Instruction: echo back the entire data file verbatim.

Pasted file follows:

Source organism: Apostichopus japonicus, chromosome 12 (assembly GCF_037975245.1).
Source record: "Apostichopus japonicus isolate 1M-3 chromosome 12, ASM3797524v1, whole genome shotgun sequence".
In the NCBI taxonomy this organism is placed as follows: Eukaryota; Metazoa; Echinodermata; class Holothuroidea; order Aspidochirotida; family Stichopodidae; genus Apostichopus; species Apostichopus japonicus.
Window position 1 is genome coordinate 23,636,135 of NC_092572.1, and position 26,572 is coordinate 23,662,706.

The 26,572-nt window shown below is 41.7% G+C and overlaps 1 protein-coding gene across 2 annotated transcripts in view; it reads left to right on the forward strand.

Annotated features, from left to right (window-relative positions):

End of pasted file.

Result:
Source organism: Apostichopus japonicus, chromosome 12 (assembly GCF_037975245.1).
Source record: "Apostichopus japonicus isolate 1M-3 chromosome 12, ASM3797524v1, whole genome shotgun sequence".
In the NCBI taxonomy this organism is placed as follows: Eukaryota; Metazoa; Echinodermata; class Holothuroidea; order Aspidochirotida; family Stichopodidae; genus Apostichopus; species Apostichopus japonicus.
Window position 1 is genome coordinate 23,636,135 of NC_092572.1, and position 26,572 is coordinate 23,662,706.

The 26,572-nt window shown below is 41.7% G+C and overlaps 1 protein-coding gene across 2 annotated transcripts in view; it reads left to right on the forward strand.

Annotated features, from left to right (window-relative positions):